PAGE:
FIGS. 2, 3 and 4 show variations 14A, 14B and 14C of frustoconical sections 14. In FIG. 2, the walls of section 14A taper outwardly from the bottom to the top side. In FIG. 3, the walls of section 14B taper outwardly from the bottom to a point proximate the top side and continue in a constant width to the top side to provide a more truncated version of frustoconical sections 14. In FIG. 4, the walls of section 14C taper outwardly from the bottom to a point proximate the top side and curve inwardly therefrom to the top side to provide a more rounded version of frustoconical sections 14.

FIG. 5 is a top plan view of post 10 wherein the inner dotted line 12B represents the diameter of the bottom side of rod 12 and outer edge 12T represents the top side of rod 12.

FIG. 6 is directed to a second embodiment of the post of the invention wherein post 20 includes a rod 22. Rod 22 comprises a plurality of frustoconical sections 24 arranged coaxially along the longitudinal axis of rod 22. Preferably, rod 22 has consistent width along the longitudinal axis thereof wherein frustoconical sections 24 each have the same tapered width and same length. It is possible to vary the width and/or length of rod 22 wherein the tapered width and/or length of frustoconical sections 24 vary along the longitudinal axis of rod 22. Rod 22 includes a channel 26 extending along the longitudinal axis thereof. FIG. 7 is a top plan view of post 20 wherein the inner dotted line 22B represents the diameter of the bottom side of rod 22 and outer edge 22T represents the top side of rod 22.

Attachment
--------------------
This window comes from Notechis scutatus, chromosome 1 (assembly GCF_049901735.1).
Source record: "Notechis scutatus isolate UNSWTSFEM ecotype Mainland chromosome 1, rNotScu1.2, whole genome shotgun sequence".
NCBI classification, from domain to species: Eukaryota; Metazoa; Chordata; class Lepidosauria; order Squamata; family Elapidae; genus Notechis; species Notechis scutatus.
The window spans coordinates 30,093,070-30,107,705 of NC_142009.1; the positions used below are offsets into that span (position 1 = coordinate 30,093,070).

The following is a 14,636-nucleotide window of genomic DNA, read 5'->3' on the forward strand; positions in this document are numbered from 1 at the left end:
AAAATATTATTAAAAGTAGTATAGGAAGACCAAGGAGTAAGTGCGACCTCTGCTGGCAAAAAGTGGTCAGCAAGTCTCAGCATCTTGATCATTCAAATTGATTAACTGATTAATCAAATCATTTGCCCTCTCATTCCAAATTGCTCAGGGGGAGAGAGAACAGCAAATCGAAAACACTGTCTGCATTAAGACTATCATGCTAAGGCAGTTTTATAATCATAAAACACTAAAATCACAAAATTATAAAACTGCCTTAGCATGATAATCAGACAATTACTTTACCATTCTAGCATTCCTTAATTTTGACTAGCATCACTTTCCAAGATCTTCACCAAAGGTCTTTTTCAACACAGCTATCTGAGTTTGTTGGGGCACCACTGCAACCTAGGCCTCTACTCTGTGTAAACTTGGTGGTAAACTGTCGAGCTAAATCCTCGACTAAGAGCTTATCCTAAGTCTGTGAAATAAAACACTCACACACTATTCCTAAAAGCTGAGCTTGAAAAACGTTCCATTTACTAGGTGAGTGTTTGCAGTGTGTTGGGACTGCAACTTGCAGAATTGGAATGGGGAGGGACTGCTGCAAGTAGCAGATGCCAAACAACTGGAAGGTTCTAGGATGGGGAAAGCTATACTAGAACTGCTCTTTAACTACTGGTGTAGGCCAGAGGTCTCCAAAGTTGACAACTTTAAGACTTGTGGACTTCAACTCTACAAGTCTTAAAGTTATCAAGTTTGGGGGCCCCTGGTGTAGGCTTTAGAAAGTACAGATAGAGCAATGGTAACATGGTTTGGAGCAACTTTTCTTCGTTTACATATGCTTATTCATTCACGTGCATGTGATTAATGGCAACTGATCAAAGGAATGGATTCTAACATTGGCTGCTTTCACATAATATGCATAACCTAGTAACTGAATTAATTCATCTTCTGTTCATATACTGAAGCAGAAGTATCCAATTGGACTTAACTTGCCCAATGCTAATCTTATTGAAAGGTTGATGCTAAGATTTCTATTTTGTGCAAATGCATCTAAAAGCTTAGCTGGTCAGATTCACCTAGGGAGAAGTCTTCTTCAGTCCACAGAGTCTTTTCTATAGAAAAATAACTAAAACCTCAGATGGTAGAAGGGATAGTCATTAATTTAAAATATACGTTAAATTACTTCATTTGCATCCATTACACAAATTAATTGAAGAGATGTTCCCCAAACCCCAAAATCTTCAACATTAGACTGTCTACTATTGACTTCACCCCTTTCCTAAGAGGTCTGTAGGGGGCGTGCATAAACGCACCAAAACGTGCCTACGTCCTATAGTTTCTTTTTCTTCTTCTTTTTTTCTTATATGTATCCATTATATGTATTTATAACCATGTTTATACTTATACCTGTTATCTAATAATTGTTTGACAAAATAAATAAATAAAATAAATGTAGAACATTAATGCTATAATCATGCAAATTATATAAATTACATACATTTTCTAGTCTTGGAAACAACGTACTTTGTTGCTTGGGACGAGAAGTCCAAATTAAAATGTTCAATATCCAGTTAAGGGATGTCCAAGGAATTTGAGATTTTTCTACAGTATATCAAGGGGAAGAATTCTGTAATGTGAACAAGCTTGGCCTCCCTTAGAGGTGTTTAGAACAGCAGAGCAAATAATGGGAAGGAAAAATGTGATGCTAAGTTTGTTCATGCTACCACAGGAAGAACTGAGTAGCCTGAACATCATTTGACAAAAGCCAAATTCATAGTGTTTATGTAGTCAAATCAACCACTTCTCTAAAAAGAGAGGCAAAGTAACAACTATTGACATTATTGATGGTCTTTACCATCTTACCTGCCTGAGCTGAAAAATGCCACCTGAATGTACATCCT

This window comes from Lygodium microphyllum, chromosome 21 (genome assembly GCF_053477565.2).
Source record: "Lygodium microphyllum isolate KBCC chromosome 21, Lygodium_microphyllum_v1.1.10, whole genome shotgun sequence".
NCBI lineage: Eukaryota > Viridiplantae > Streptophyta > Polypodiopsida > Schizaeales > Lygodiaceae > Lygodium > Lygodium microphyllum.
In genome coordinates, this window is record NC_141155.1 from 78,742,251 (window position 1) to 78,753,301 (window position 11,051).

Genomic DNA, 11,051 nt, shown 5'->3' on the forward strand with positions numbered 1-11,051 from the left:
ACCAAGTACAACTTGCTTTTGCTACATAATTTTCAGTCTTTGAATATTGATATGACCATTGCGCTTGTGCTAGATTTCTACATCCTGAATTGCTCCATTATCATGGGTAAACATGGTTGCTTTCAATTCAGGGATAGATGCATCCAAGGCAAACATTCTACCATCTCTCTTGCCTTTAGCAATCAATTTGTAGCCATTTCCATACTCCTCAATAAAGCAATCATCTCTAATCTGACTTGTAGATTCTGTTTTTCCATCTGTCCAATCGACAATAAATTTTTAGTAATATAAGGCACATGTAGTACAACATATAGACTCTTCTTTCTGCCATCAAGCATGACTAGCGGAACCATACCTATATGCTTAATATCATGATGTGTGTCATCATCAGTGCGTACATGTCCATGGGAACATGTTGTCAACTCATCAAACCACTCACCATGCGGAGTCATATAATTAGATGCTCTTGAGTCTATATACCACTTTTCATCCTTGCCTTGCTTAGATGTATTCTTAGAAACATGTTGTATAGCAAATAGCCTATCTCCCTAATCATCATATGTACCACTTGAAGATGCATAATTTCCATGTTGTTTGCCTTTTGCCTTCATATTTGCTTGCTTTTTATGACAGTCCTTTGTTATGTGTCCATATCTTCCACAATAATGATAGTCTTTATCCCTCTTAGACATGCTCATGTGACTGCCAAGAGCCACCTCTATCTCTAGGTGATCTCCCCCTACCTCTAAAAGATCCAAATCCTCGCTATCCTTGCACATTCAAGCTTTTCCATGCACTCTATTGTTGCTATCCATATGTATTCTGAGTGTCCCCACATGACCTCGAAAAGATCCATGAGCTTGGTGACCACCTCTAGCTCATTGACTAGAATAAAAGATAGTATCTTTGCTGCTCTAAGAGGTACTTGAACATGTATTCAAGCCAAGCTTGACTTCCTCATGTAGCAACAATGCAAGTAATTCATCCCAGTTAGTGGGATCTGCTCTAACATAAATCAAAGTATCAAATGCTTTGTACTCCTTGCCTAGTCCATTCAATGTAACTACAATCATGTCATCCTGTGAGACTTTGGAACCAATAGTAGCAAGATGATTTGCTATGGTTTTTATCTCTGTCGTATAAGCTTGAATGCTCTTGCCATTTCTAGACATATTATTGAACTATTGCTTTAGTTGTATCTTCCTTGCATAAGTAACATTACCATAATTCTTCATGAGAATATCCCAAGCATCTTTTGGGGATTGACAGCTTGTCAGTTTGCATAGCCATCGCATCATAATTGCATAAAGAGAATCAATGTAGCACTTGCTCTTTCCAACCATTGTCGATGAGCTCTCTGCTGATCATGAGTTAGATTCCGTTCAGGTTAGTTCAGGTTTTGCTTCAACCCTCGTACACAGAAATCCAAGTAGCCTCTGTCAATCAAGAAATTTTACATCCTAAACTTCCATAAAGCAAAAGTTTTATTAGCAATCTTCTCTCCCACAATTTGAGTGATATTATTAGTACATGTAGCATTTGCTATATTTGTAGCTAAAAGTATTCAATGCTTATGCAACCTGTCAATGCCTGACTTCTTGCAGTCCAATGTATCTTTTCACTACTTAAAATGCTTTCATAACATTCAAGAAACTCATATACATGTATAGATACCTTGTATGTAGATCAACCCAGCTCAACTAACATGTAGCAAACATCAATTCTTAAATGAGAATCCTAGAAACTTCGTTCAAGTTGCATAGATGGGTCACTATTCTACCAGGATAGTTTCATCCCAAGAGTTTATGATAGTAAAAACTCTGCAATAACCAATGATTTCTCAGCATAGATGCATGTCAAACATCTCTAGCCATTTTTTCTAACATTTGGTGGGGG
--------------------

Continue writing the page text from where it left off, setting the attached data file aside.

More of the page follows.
FIG. 8 is directed to a third embodiment of the post of the invention wherein post 30 includes a rod 32. Rod 32 comprises a plurality of frustoconical sections 34 arranged coaxially along the longitudinal axis of rod 32. Preferably, rod 32 has consistent width along the longitudinal axis thereof whereas frustoconical sections 34 each have the same tapered width and same length. It is possible to vary the width and/or length of rod 32 wherein the tapered width and/or length of frustoconical sections 34 vary along the longitudinal axis of rod 32. Rod 32 further includes a series of grooves 36 extending along the length of rod 32 and positioned approximately ninety degrees apart. It is possible that more or fewer grooves 36 be disposed on rod 32 and the spacing thereof may vary. Alternatively, in place of the grooves, 36 the rod may include one or more flat surfaces along the length thereof. FIG. 9 is a top plan view of post 30 wherein the inner dotted line 32B represents the diameter of the bottom side of rod 32 and outer edge 32T represents the top side of rod 32 and grooves 36 are spaced at ninety degree intervals. FIG. 10 shows a top plan view of post 30 with flat surfaces 38 along the length thereof.

In accordance with another embodiment of the invention, the post may be of a solid rod of circular or other suitable cross-section, without any grooves or steps on the outer surface. Moreover, the post may include a larger head of any shape with or without a retentive design to provide support for a core thereon.

In accordance with yet another embodiment of the invention, fiber-reinforced composite rods of about 0.5 to about 0.6 mm in diameter are used as dowel pins to improve the retention against rotational movement. The pins are preferably solid and have a circular cross-section although other suitable cross-sectional configurations may be utilized. Reference is made to FIG. 11 showing pins 40 positioned in dentin 42 and core material 44. Pins 40 can be placed vertically or at any angle to connect the core and the remaining dental structure. Pins 40 are rod-shaped units which may include threading thereon to aid the retention of the restoration to the tooth. They differ from posts in that they are much smaller and are placed in solid dentin, not the root canal. Pins 40 are preferably bonded in place so the tooth is not further compromised due to screwing or like placement of the pins into the dentin.